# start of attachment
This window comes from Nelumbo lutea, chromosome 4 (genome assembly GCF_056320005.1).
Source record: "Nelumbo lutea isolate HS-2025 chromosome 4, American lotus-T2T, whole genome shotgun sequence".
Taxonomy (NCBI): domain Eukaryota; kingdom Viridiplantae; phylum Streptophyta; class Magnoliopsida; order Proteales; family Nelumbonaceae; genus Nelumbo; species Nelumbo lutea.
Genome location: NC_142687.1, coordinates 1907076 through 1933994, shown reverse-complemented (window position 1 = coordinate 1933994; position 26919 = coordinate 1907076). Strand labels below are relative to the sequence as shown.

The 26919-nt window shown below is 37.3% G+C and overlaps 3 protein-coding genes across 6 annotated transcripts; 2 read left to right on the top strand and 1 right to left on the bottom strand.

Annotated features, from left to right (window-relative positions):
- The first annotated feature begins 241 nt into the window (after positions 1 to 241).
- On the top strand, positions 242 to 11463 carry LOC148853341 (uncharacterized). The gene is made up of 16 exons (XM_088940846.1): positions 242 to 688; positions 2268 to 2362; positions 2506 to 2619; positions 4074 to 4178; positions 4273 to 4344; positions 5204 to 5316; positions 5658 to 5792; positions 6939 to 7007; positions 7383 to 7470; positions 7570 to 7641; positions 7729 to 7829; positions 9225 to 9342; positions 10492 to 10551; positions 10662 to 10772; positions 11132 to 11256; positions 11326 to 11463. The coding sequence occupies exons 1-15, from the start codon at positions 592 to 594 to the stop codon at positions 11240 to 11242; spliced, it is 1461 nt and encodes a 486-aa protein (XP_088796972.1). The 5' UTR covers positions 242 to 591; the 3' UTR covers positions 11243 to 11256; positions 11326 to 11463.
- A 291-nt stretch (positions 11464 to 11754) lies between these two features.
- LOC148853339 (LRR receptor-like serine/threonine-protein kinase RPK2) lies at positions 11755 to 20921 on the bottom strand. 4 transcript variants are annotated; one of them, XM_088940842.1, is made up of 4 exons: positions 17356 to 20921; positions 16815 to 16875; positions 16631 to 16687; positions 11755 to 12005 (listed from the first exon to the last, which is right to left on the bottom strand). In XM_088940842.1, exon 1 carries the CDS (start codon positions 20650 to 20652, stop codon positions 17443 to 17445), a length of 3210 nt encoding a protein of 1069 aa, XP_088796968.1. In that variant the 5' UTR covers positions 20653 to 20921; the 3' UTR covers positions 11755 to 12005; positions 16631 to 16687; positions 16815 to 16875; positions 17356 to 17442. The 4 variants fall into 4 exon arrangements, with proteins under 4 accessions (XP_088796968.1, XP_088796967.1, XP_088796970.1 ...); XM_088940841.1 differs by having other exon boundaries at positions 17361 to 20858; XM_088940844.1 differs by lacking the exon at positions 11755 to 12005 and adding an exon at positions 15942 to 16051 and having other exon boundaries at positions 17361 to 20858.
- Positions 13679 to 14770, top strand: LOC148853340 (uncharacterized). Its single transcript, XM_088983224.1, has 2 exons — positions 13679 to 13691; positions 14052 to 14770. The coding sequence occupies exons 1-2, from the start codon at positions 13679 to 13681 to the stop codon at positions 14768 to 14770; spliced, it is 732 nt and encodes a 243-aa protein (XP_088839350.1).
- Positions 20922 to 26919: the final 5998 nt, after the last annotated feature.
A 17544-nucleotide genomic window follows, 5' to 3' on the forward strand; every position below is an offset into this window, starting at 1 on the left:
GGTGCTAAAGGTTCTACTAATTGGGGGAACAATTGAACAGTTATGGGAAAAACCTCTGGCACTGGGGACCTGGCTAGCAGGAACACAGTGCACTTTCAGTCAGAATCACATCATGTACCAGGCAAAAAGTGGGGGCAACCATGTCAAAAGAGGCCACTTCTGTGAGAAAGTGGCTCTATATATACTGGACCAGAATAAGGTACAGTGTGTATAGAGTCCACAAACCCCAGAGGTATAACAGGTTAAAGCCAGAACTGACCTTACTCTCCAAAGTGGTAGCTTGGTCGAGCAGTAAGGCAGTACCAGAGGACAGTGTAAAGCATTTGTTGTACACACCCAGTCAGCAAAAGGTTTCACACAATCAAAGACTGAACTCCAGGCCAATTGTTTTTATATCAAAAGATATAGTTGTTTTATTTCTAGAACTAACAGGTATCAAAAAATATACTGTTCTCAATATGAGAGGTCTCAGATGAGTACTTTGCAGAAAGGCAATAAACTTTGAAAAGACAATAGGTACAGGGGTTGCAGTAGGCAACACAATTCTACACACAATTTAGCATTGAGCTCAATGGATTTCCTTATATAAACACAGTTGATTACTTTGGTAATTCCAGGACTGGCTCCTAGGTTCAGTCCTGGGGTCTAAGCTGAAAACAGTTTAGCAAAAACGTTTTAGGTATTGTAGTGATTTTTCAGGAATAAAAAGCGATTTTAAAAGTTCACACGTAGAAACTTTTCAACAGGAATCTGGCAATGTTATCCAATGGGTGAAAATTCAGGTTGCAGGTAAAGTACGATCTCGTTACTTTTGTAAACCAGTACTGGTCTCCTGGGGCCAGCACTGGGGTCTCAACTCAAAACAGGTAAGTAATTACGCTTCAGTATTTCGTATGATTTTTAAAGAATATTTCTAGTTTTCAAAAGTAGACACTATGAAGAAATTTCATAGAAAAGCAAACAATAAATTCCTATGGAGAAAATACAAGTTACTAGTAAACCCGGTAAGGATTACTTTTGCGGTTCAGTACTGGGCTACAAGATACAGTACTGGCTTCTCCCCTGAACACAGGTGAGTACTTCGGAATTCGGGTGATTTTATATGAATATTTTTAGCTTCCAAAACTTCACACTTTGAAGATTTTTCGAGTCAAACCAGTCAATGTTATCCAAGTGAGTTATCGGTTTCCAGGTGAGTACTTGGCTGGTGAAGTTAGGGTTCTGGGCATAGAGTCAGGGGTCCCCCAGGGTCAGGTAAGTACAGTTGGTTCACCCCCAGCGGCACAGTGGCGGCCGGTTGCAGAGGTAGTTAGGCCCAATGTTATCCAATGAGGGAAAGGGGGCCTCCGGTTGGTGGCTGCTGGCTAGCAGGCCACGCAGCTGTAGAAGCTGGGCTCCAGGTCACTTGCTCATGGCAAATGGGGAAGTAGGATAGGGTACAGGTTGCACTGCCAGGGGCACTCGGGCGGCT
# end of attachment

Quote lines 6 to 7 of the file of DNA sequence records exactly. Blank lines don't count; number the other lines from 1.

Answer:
Annotated features, from left to right (window-relative positions):
- The first annotated feature begins 241 nt into the window (after positions 1 to 241).